¶ 39 The parties allege differing time periods for analysis of the wage structure. Although Resurrection contends that the relevant time period for analysis of its compensation structure is April 24, 2004, through September 2, 2006, the time period alleged in the Department's counterclaim, Resurrection's second amended complaint sought review of the administrative law judge's January 11, 2006, decision, and subsequent affirmance of its decision on June 29, 2007. That decision was the determination that the 16 employees who first submitted their claims for overtime on July 28, 2003 were not exempt from overtime requirements. Resurrection sought a declaratory judgment regarding the pay practices at issue in the original claim filed on July 28, 2003. Thus, the compensation structure in place, and overtime owed, through 2003 was at issue in Resurrection's second amended complaint seeking review of the administrative law judge's decision and subsequent decision by the chief administrative law judge. The Department's counterclaim, on the other hand, alleged the relevant time period for the wage structure was May 8, 2004, through September 2, 2006.
¶ 40 However, although beginning in July 2006, the alternative minimum weekly pay was increased to $900 per week for full-time RNs and social workers and $1,000 for full-time physical therapists, the alternative minimum weekly pay was still not regularly paid each pay period. As we have stated, the alternative minimum guaranteed weekly pay amount was not regularly paid each week, even after the 2004 and 2006 increases in the minimum guaranteed amount, and thus Resurrection's compensation structure does not qualify as a “salary basis” under the applicable federal regulations. Therefore, we conclude the circuit court erred as a matter of law in granting Resurrection summary judgment on this basis.
¶ 41 II. Genuine Issue of Material Fact Regarding “Fee Basis” Test
¶ 42 We also find that summary judgment was inappropriately granted because there is a genuine issue of material fact whether the employees' salary meets the “fee basis” test.
¶ 43 The term “fee basis” is defined at section 541.605. 29 C.F.R. § 541.605. Section 541.605 provides as follows:
“ § 541.605 Fee basis.
(a) Administrative and professional employees may be paid on a fee basis, rather than on a salary basis. An employee will be considered to be paid on a ‘fee basis' within the meaning of these regulations if the employee is paid an agreed sum for a single job regardless of the time required for its completion. These payments resemble piecework payments with the important distinction that generally a ‘fee’ is paid for the kind of job that is unique rather than for a series of jobs repeated an indefinite number of times and for which payment on an identical basis is made over and over again. Payments based on the number of hours or days worked and not on the accomplishment of a given single task are not considered payments on a fee basis.
(b) To determine whether the fee payment meets the minimum amount of salary required for exemption under these regulations, the amount paid to the employee will be tested by determining the time worked on the job and whether the fee payment is at a rate that would amount to at least $455 per week if the employee worked 40 hours. Thus, an artist paid $250 for a picture that took 20 hours to complete meets the minimum salary requirement for exemption since earnings at this rate would yield the artist $500 if 40 hours were worked.” (Emphases added.) 29 C.F.R. § 541.605.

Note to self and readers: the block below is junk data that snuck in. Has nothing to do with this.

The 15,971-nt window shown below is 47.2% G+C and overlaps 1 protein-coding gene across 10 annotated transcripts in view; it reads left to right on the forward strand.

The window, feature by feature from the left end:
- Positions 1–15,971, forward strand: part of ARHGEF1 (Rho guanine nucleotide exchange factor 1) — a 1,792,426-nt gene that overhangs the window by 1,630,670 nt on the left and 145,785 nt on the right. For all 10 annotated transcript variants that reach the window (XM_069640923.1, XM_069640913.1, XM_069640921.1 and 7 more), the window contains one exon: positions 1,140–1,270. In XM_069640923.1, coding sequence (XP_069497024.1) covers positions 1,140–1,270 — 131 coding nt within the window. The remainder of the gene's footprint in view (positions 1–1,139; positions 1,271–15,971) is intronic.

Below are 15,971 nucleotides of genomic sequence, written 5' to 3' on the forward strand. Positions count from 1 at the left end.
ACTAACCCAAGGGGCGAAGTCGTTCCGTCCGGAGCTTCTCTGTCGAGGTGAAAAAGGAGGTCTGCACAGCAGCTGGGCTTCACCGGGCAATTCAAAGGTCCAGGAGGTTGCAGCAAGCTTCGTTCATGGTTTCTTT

¶ 44 Further, section 514.313, which was in effect on March 31, 2003 (see 820 ILCS 105/4a (West 2002)) (incorporating the rules adopted under the federal Fair Labor Standards Act of 1938 that were in effect on March 31, 2003), provides, in full, as follows:
“ § 541.313 Fee basis.
(a) The requirements for exemption as a professional (or administrative) employee may be met by an employee who is compensated on a fee basis as well as by one who is paid on a salary basis.
(b) Little or no difficulty arises in determining whether a particular employment arrangement involves payment on a fee basis. Such arrangements are characterized by the payment of an agreed sum for a single job regardless of the time required for its completion. These payments in a sense resemble piecework payments with the important distinction that generally speaking a fee payment is made for the kind of job which is unique rather than for a series of jobs which are repeated an indefinite number of times and for which payment on an identical basis is made over and over again. Payments based on the number of hours or days worked and not on the accomplishment of a given single task are not considered payments on a fee basis. The type of payment contemplated in the regulations in subpart A of this part is thus readily recognized.
(c) The adequacy of a fee payment. Whether it amounts of payment at a rate of not less than $170 per week to a professional employee or at a rate of not less than $155 per week to an administrative employee can ordinarily be determined only after the time worked on the job has been determined. In determining whether payment is at the rate specified in the regulations in subpart A of this part the amount paid to the employee will be tested by reference to a standard workweek of 40 hours. Thus compliance will be tested in each case of a fee payment by determining whether the payment is at a rate which would amount to at least $170 per week to a professional employee or at a rate of not less than $155 per week to an administrative employee if 40 hours were worked.